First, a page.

Projector Light Output Relative to Ambient Light Levels
A technically perfect viewing room would be all non-reflective black. Most people however don't have a totally dark room. If a viewing room is not totally black even a dedicated home theater without windows and with all the lights off will still have the side walls and ceiling be lit up from the light reflected off of the screen. The approach then is to make sure that there is sufficient light output from the projector for such viewing conditions such that the screen is lit up to the appropriate foot-lamberts target number. In all cases we prefer to aim for a 10:1 or better ratio between the peak white measurement from the video display device projected on the screen relative to the level of ambient light.
With regard to viewing distances relative to screen size here are some guidelines for front projection:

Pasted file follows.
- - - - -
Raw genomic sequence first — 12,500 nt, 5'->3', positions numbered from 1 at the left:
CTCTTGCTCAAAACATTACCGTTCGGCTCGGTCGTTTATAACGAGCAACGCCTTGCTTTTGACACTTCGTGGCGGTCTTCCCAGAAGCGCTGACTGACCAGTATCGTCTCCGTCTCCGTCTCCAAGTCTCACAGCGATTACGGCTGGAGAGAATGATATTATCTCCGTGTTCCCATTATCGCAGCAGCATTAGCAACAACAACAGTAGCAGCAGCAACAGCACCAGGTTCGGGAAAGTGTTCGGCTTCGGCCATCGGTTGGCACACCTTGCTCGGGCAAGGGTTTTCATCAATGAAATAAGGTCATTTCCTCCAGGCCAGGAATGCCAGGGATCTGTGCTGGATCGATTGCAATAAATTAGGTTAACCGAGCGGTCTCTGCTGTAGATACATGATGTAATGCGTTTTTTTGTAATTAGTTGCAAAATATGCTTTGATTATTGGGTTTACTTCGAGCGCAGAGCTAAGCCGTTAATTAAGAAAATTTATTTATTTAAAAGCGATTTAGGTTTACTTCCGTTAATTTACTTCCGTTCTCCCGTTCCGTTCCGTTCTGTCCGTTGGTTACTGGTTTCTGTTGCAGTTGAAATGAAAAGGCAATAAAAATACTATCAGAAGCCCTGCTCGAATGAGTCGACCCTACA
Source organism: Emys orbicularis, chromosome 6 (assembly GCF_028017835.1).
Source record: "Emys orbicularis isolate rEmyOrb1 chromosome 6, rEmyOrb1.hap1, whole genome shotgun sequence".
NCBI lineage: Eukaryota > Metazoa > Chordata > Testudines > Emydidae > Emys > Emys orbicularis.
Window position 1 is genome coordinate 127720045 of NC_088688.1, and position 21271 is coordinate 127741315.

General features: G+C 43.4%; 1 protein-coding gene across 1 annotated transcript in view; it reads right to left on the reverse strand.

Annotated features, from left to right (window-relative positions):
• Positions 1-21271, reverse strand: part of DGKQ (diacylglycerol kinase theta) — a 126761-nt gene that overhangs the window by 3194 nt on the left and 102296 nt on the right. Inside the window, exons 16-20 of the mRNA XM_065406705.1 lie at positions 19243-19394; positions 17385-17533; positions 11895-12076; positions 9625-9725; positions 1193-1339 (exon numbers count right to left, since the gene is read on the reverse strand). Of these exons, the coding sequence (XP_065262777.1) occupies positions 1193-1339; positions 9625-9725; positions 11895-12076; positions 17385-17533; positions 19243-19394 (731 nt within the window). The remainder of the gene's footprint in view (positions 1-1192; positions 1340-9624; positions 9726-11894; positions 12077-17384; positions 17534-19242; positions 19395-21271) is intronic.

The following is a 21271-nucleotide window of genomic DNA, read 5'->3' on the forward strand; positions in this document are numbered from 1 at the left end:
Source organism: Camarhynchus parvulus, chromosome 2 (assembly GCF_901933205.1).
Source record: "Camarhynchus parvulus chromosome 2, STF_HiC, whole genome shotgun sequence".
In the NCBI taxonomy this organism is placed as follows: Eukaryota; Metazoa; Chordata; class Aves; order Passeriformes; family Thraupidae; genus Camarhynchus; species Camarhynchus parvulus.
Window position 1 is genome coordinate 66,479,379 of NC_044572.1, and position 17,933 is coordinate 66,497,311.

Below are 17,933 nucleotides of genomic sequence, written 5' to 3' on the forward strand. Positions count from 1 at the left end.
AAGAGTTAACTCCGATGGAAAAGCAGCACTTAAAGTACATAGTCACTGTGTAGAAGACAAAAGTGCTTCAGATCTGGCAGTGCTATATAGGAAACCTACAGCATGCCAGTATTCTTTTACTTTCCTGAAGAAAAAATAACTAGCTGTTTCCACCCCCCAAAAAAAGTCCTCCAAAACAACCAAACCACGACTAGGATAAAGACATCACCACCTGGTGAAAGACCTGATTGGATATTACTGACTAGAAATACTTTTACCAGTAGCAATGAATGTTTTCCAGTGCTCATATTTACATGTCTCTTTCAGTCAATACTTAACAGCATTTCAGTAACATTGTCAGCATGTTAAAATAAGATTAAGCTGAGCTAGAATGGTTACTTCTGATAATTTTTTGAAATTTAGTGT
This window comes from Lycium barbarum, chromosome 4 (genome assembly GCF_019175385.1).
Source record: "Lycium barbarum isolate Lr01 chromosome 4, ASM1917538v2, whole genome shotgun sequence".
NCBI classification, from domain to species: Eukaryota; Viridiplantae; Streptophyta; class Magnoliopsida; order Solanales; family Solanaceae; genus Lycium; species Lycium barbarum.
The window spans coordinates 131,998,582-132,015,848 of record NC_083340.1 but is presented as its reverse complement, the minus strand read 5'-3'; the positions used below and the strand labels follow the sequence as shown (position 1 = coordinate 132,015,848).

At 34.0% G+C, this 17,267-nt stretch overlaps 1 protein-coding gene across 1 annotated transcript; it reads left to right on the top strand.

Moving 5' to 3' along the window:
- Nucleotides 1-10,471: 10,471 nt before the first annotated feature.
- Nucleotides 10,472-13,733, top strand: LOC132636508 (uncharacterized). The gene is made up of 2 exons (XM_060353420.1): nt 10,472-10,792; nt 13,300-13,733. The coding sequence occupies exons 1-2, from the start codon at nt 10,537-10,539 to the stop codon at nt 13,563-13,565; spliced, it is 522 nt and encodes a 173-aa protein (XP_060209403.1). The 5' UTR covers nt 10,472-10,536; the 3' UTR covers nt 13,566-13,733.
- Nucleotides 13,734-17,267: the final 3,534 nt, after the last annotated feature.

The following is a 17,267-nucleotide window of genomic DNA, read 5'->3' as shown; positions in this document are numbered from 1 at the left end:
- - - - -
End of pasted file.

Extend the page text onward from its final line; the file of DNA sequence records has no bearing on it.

There is more to the story than just that though. For instance take the case of a 1080p 3-chip DLP front projector with an anamorphic lens that is used for wide screen images such as a 2.40:1 aspect ratio. Using a 2:40 aspect ratio unity gain screen which is 162" wide by 67.5" high, the minimum suggested front row viewing distance is about 2 times the screen height of 67.5" which when calculated would be a 135" suggested front row minimum viewing distance. However if an anamorphic lens is not being used and the projector can be used in the servo-zoom and focus mode then the minimum suggested front row viewing distance is about 1.5 times the screen height of 67.5" which would calculate to be about 101".
Note: the above viewing distance guidelines are for high end home theater projectors with top quality lenses coupled with high performance screens. And obviously source quality also needs to be taken into account.
Field of View